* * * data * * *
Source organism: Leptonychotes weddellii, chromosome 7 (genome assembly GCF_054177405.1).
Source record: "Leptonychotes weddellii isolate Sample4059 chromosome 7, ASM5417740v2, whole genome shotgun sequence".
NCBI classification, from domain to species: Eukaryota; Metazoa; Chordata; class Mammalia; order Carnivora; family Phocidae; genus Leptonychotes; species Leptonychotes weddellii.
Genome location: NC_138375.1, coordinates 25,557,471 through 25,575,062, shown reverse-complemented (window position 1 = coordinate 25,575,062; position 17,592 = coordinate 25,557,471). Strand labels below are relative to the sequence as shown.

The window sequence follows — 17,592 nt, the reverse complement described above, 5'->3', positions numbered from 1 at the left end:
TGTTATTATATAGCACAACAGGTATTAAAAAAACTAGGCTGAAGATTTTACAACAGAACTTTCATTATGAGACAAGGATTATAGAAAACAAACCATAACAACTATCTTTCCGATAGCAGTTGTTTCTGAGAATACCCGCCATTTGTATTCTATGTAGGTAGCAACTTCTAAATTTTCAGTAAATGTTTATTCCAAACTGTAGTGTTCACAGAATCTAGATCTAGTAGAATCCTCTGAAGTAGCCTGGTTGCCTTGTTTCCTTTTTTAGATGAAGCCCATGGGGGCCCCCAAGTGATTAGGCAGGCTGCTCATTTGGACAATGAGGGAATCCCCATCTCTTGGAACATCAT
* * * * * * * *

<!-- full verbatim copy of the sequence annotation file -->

Source organism: Leptonychotes weddellii, chromosome 7 (genome assembly GCF_054177405.1).
Source record: "Leptonychotes weddellii isolate Sample4059 chromosome 7, ASM5417740v2, whole genome shotgun sequence".
NCBI classification, from domain to species: Eukaryota; Metazoa; Chordata; class Mammalia; order Carnivora; family Phocidae; genus Leptonychotes; species Leptonychotes weddellii.
Genome location: NC_138375.1, coordinates 25,557,471 through 25,575,062, shown reverse-complemented (window position 1 = coordinate 25,575,062; position 17,592 = coordinate 25,557,471). Strand labels below are relative to the sequence as shown.

The window sequence follows — 17,592 nt, the reverse complement described above, 5'->3', positions numbered from 1 at the left end:
TGTTATTATATAGCACAACAGGTATTAAAAAAACTAGGCTGAAGATTTTACAACAGAACTTTCATTATGAGACAAGGATTATAGAAAACAAACCATAACAACTATCTTTCCGATAGCAGTTGTTTCTGAGAATACCCGCCATTTGTATTCTATGTAGGTAGCAACTTCTAAATTTTCAGTAAATGTTTATTCCAAACTGTAGTGTTCACAGAATCTAGATCTAGTAGAATCCTCTGAAGTAGCCTGGTTGCCTTGTTTCCTTTTTTAGATGAAGCCCATGGGGGCCCCCAAGTGATTAGGCAGGCTGCTCATTTGGACAATGAGGGAATCCCCATCTCTTGGAACATCAT